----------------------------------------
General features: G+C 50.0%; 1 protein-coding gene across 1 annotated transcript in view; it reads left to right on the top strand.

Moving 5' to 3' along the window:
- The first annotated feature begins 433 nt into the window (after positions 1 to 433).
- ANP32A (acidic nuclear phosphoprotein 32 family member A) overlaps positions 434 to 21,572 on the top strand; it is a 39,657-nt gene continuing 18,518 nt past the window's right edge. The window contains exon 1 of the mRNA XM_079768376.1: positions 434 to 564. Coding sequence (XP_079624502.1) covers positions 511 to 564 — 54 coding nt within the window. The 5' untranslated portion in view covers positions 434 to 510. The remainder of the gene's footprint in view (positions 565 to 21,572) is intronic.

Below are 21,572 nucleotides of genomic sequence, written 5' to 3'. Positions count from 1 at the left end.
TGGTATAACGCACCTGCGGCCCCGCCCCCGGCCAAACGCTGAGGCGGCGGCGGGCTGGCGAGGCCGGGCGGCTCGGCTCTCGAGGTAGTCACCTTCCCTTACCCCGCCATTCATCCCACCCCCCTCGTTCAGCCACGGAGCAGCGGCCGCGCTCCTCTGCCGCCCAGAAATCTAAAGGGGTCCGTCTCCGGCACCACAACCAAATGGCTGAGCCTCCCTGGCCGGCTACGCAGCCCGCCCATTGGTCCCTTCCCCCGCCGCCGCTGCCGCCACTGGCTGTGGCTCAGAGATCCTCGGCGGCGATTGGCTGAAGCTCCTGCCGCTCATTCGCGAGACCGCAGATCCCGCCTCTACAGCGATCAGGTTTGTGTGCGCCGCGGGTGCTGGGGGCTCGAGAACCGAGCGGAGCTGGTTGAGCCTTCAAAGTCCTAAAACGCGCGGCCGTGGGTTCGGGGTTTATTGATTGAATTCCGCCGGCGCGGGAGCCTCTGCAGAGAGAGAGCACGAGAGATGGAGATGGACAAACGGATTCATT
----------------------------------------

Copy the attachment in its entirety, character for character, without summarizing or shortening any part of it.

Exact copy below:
General features: G+C 50.0%; 1 protein-coding gene across 1 annotated transcript in view; it reads left to right on the top strand.

Moving 5' to 3' along the window:
- The first annotated feature begins 433 nt into the window (after positions 1 to 433).
- ANP32A (acidic nuclear phosphoprotein 32 family member A) overlaps positions 434 to 21,572 on the top strand; it is a 39,657-nt gene continuing 18,518 nt past the window's right edge. The window contains exon 1 of the mRNA XM_079768376.1: positions 434 to 564. Coding sequence (XP_079624502.1) covers positions 511 to 564 — 54 coding nt within the window. The 5' untranslated portion in view covers positions 434 to 510. The remainder of the gene's footprint in view (positions 565 to 21,572) is intronic.

Below are 21,572 nucleotides of genomic sequence, written 5' to 3'. Positions count from 1 at the left end.
TGGTATAACGCACCTGCGGCCCCGCCCCCGGCCAAACGCTGAGGCGGCGGCGGGCTGGCGAGGCCGGGCGGCTCGGCTCTCGAGGTAGTCACCTTCCCTTACCCCGCCATTCATCCCACCCCCCTCGTTCAGCCACGGAGCAGCGGCCGCGCTCCTCTGCCGCCCAGAAATCTAAAGGGGTCCGTCTCCGGCACCACAACCAAATGGCTGAGCCTCCCTGGCCGGCTACGCAGCCCGCCCATTGGTCCCTTCCCCCGCCGCCGCTGCCGCCACTGGCTGTGGCTCAGAGATCCTCGGCGGCGATTGGCTGAAGCTCCTGCCGCTCATTCGCGAGACCGCAGATCCCGCCTCTACAGCGATCAGGTTTGTGTGCGCCGCGGGTGCTGGGGGCTCGAGAACCGAGCGGAGCTGGTTGAGCCTTCAAAGTCCTAAAACGCGCGGCCGTGGGTTCGGGGTTTATTGATTGAATTCCGCCGGCGCGGGAGCCTCTGCAGAGAGAGAGCACGAGAGATGGAGATGGACAAACGGATTCATT